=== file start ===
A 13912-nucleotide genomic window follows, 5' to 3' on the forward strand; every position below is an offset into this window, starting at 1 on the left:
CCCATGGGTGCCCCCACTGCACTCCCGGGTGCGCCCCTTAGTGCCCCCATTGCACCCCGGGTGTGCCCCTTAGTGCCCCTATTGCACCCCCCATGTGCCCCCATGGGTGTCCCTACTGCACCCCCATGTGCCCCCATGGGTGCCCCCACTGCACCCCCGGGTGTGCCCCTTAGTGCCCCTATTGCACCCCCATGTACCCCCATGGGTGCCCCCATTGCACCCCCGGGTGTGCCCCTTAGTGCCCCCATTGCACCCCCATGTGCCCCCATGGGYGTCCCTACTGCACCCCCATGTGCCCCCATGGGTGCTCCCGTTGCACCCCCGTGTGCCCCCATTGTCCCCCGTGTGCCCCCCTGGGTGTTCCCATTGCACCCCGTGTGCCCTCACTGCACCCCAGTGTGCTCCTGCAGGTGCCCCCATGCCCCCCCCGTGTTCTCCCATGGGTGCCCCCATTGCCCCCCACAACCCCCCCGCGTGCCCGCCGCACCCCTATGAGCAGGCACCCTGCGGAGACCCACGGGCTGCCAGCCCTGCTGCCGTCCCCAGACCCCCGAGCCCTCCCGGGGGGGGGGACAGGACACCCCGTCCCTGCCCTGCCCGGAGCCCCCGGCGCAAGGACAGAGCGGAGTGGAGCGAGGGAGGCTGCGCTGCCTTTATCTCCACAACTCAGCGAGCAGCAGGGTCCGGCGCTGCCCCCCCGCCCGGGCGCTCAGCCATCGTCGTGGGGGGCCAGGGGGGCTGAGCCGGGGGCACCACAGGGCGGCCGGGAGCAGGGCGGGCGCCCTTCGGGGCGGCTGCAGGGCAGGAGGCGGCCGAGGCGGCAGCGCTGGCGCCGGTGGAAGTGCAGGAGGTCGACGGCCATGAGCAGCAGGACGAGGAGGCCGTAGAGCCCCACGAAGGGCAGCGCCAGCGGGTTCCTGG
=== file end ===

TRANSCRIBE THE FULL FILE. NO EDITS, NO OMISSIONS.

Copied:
A 13912-nucleotide genomic window follows, 5' to 3' on the forward strand; every position below is an offset into this window, starting at 1 on the left:
CCCATGGGTGCCCCCACTGCACTCCCGGGTGCGCCCCTTAGTGCCCCCATTGCACCCCGGGTGTGCCCCTTAGTGCCCCTATTGCACCCCCCATGTGCCCCCATGGGTGTCCCTACTGCACCCCCATGTGCCCCCATGGGTGCCCCCACTGCACCCCCGGGTGTGCCCCTTAGTGCCCCTATTGCACCCCCATGTACCCCCATGGGTGCCCCCATTGCACCCCCGGGTGTGCCCCTTAGTGCCCCCATTGCACCCCCATGTGCCCCCATGGGYGTCCCTACTGCACCCCCATGTGCCCCCATGGGTGCTCCCGTTGCACCCCCGTGTGCCCCCATTGTCCCCCGTGTGCCCCCCTGGGTGTTCCCATTGCACCCCGTGTGCCCTCACTGCACCCCAGTGTGCTCCTGCAGGTGCCCCCATGCCCCCCCCGTGTTCTCCCATGGGTGCCCCCATTGCCCCCCACAACCCCCCCGCGTGCCCGCCGCACCCCTATGAGCAGGCACCCTGCGGAGACCCACGGGCTGCCAGCCCTGCTGCCGTCCCCAGACCCCCGAGCCCTCCCGGGGGGGGGGACAGGACACCCCGTCCCTGCCCTGCCCGGAGCCCCCGGCGCAAGGACAGAGCGGAGTGGAGCGAGGGAGGCTGCGCTGCCTTTATCTCCACAACTCAGCGAGCAGCAGGGTCCGGCGCTGCCCCCCCGCCCGGGCGCTCAGCCATCGTCGTGGGGGGCCAGGGGGGCTGAGCCGGGGGCACCACAGGGCGGCCGGGAGCAGGGCGGGCGCCCTTCGGGGCGGCTGCAGGGCAGGAGGCGGCCGAGGCGGCAGCGCTGGCGCCGGTGGAAGTGCAGGAGGTCGACGGCCATGAGCAGCAGGACGAGGAGGCCGTAGAGCCCCACGAAGGGCAGCGCCAGCGGGTTCCTGG